Monday, August 13, 2012 | By: Lynn

What's Your Line?

Back years ago, a joke of a pick-up line recited by men and women went like this, "What's your sign?" But that line more often than not just turned off the person addressed. It was a line that sounded clichéd and shallow.

Maybe you remember some bad lines from your dating days and maybe you're in your dating years now so you're presently going through that interesting/obnoxious experience. I remember one particularly terrible line a date said to me when I was newly divorced: "When I was first divorced all I wanted to do was have sex. Are you like that now?" Needless to say I was glad I had insisted on driving myself to meet this guy for the date.

Lines can get really bad, as evidenced by the list of Top 10 Bad Pick Up Lines at Ask Men. Number eight on the list is pretty dreadful: “Hey girl, what’s up? Guess what? It’s your lucky day. Out of all the girls here, I picked you to talk to.” Number one is just sad: "Do you come here often?" While a bad line can sink possibilities for a new relationship, a good line defies identification as a "line." It communicates genuine interest and a degree of thoughtfulness, as in spent some time thinking before opening mouth. In the same way a good introductory line is engaging and can offer possibilities, a good line in a novel is rewarding to read.

Reading a good book is a very rich and absorbing experience, but there's nothing like a good line from a novel for bringing satisfaction of some sort. Those well thought out sentences are pieces of brilliance that can touch a reader's heart. They can influence our perception of life. They can shape us. They stay with us and remain memorable. They can make us smile, laugh, fume, and cry. A good line from a novel can resonate with our own life experiences and help us understand our feelings. A good line can make us fall in love again with a well-crafted sentence. A good line can draw us to our center and refuel our hope, simply because it was well written.

From Charles Dickens' A Tale of Two Cities we got: "It was the best of times, it was the worst of times…" I first read that sentiment in the book when I was in grade school, but even today it remains a pertinent frame to life. From The Little Prince by Antoine de Saint-Exupery we got the beautiful line, "It is only with the heart that one can see rightly; what is essential is invisible to the eye." From the Lord of the Rings trilogy by J.R.R. Tolkien we got, "Not all who wander are lost." From Madeleine L' Engle's A Wrinkle in Time we got, "Some of the most brilliant battles have been won by the most unlikely warriors."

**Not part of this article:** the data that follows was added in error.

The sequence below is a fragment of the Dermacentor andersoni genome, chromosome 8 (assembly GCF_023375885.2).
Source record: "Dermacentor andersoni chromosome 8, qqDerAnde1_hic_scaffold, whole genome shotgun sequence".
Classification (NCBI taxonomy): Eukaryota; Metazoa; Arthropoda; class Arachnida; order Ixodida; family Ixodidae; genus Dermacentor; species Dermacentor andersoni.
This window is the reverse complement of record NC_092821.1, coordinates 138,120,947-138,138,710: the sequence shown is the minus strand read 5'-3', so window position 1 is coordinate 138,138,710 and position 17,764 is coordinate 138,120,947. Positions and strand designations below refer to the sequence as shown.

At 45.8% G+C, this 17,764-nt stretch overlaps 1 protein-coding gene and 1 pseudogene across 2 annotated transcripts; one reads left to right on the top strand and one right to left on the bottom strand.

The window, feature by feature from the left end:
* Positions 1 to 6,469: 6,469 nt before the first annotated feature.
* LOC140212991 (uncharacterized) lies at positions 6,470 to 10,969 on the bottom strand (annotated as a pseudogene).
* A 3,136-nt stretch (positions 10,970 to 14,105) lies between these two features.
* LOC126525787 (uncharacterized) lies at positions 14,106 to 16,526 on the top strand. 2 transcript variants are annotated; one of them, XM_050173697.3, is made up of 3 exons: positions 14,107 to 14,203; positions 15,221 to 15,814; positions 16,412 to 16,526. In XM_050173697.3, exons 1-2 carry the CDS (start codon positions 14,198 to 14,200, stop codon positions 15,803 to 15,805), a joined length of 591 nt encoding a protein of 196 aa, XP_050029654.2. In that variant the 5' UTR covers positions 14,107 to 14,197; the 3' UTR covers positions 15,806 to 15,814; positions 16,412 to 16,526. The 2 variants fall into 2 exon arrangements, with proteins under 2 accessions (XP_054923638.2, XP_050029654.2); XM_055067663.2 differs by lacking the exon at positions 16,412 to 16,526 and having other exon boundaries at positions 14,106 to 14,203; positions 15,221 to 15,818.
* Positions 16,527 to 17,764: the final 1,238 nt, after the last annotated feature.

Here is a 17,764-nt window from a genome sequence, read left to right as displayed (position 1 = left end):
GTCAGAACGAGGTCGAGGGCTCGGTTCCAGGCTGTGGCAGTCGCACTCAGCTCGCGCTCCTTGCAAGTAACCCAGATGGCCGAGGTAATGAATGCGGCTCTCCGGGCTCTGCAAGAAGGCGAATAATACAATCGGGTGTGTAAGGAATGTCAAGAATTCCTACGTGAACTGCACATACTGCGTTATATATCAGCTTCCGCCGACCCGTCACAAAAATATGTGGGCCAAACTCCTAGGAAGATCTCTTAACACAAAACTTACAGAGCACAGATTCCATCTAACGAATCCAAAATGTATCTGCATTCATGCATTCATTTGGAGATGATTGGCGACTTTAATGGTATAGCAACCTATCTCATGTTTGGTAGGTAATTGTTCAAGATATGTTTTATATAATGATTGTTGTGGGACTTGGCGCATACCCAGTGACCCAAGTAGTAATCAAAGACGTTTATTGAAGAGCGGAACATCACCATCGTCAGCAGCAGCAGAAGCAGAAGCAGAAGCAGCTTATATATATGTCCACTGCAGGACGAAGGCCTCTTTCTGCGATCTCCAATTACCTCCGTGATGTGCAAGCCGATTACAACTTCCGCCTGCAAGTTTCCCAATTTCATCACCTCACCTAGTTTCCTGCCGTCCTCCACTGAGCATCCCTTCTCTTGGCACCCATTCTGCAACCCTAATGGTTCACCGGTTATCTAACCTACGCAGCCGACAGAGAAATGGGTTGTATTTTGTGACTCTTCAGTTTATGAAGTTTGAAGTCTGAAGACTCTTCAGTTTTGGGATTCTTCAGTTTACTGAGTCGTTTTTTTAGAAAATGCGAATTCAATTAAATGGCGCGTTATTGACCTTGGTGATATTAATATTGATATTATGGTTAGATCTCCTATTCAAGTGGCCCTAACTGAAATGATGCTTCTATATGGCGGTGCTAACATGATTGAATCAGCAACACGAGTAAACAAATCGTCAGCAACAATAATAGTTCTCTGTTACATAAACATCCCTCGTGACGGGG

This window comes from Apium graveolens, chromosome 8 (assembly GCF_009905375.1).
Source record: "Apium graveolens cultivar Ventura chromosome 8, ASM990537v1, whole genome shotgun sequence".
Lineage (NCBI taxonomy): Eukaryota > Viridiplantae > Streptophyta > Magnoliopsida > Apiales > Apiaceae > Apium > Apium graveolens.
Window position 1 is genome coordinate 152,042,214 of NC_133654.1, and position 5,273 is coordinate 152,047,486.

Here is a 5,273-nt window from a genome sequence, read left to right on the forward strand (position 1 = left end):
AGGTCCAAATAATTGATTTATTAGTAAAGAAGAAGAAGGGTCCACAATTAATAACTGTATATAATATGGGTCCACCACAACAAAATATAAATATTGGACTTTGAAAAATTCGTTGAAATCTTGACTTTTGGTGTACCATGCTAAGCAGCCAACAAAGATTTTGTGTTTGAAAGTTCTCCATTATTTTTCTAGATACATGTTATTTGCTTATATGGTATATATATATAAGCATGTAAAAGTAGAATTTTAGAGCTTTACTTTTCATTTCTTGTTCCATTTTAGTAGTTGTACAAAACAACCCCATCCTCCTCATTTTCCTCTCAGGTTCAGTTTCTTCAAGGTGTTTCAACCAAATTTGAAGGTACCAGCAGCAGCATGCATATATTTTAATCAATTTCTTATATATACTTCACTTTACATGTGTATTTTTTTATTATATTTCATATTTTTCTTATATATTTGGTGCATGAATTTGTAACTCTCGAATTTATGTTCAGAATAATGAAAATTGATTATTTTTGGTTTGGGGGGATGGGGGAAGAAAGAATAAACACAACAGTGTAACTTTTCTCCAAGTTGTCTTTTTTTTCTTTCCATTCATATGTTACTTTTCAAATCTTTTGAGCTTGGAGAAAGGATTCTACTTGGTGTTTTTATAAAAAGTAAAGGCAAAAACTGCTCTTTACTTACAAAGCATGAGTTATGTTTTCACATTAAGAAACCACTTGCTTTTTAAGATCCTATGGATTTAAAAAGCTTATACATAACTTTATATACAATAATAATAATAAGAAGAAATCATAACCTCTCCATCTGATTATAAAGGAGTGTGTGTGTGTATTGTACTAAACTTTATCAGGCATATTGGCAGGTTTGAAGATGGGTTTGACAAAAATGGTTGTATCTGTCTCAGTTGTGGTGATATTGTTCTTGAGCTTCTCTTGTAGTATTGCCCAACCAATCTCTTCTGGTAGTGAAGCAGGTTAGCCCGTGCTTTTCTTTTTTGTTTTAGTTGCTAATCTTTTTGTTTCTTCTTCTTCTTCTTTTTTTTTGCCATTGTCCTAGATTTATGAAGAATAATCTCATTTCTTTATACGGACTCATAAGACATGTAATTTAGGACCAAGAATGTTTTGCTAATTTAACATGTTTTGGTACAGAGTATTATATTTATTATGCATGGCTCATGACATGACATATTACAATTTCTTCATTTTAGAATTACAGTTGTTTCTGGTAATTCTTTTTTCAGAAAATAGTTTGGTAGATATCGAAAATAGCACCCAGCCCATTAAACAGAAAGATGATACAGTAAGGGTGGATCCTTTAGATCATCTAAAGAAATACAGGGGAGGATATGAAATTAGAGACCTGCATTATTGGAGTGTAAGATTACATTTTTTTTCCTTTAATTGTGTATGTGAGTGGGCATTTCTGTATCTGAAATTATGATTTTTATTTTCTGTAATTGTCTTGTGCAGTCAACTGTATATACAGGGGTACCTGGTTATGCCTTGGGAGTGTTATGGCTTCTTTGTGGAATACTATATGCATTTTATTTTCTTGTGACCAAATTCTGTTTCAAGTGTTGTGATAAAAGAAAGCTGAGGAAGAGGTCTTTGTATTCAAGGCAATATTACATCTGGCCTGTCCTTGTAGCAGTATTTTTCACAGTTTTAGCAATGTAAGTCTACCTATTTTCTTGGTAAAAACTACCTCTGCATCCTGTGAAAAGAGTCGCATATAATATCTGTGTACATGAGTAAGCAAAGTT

But we don't have to look at just the classics to find beautiful lines:

"I felt as tough as wet Kleenex." Greywalker by Kat Richardson

"It is a blessing as well as a burden to love so much that you can hurt so badly when love is gone." Discovery of Witches by Deborah Harkness

"How frequently do we search for a song of guidance that can only come from inside us?" The Awakening by Kelley Armstrong

"Tucci stared at me, uncomprehending. A not-uncommon reaction when I open my mouth." Tales of the Otherworld by Kelley Armstrong

"Yet the world still looks for black and white. In me, supernaturals want to see a meddler or a savior. I am neither, so I disappoint." Personal Demon by Kelley Armstrong

"I've never given much thought to how I would die—though I'd had reason enough in the last few months—but even if I had, I would not have imagined it like this." Twilight by Stephenie Meyer

Obviously from these examples you can see that I enjoy reading paranormal, but there are many lovely and fun and interesting and engaging lines in all types of books. What are some lines and phrases you've read in books that have had a lasting effect on you?

2 comments:

Cal said...

"Stop looking at me as if I’d lost my mind. (It’s not true anyway. I know exactly where I left my mind – University Hospital delivery room, Charlotte, NC, 21 years ago. I’m sure it’s still there, in the corner. Cowering.)"

(http://accordingtohoyt.com/2012/08/14/and-the-poor-red-clay-had-rest/)

not a line in a novel, but one that left me laughing on a grey morning. :)

Lynn said...

LOL! That's great, Cal! Thanks for stopping by and contributing.

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